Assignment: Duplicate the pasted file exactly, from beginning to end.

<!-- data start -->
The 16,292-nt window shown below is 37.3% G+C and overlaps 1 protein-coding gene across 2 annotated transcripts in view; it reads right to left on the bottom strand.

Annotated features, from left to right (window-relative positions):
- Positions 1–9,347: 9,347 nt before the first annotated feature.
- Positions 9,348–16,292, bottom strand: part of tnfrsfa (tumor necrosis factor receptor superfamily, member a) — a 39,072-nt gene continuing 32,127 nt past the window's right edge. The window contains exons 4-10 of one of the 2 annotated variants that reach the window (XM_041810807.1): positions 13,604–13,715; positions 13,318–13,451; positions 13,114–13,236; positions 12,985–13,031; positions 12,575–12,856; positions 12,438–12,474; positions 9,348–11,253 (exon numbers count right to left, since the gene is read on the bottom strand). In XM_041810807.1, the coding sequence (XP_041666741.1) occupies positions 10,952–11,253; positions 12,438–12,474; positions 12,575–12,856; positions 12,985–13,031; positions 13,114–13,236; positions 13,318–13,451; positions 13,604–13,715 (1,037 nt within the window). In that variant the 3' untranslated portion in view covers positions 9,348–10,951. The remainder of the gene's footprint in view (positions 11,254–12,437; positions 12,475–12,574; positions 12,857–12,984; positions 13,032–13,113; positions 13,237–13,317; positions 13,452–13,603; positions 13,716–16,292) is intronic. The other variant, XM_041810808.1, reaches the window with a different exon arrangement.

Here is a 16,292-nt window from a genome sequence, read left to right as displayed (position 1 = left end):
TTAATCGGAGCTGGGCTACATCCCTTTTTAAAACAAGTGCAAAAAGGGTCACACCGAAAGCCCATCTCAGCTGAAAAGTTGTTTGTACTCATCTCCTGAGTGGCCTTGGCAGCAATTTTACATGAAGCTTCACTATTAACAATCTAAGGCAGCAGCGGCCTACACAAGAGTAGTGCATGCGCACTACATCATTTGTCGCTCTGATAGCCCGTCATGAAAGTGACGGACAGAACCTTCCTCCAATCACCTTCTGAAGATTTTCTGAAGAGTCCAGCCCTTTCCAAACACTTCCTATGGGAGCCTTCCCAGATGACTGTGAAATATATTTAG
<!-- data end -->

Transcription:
The 16,292-nt window shown below is 37.3% G+C and overlaps 1 protein-coding gene across 2 annotated transcripts in view; it reads right to left on the bottom strand.

Annotated features, from left to right (window-relative positions):
- Positions 1–9,347: 9,347 nt before the first annotated feature.
- Positions 9,348–16,292, bottom strand: part of tnfrsfa (tumor necrosis factor receptor superfamily, member a) — a 39,072-nt gene continuing 32,127 nt past the window's right edge. The window contains exons 4-10 of one of the 2 annotated variants that reach the window (XM_041810807.1): positions 13,604–13,715; positions 13,318–13,451; positions 13,114–13,236; positions 12,985–13,031; positions 12,575–12,856; positions 12,438–12,474; positions 9,348–11,253 (exon numbers count right to left, since the gene is read on the bottom strand). In XM_041810807.1, the coding sequence (XP_041666741.1) occupies positions 10,952–11,253; positions 12,438–12,474; positions 12,575–12,856; positions 12,985–13,031; positions 13,114–13,236; positions 13,318–13,451; positions 13,604–13,715 (1,037 nt within the window). In that variant the 3' untranslated portion in view covers positions 9,348–10,951. The remainder of the gene's footprint in view (positions 11,254–12,437; positions 12,475–12,574; positions 12,857–12,984; positions 13,032–13,113; positions 13,237–13,317; positions 13,452–13,603; positions 13,716–16,292) is intronic. The other variant, XM_041810808.1, reaches the window with a different exon arrangement.

Here is a 16,292-nt window from a genome sequence, read left to right as displayed (position 1 = left end):
TTAATCGGAGCTGGGCTACATCCCTTTTTAAAACAAGTGCAAAAAGGGTCACACCGAAAGCCCATCTCAGCTGAAAAGTTGTTTGTACTCATCTCCTGAGTGGCCTTGGCAGCAATTTTACATGAAGCTTCACTATTAACAATCTAAGGCAGCAGCGGCCTACACAAGAGTAGTGCATGCGCACTACATCATTTGTCGCTCTGATAGCCCGTCATGAAAGTGACGGACAGAACCTTCCTCCAATCACCTTCTGAAGATTTTCTGAAGAGTCCAGCCCTTTCCAAACACTTCCTATGGGAGCCTTCCCAGATGACTGTGAAATATATTTAG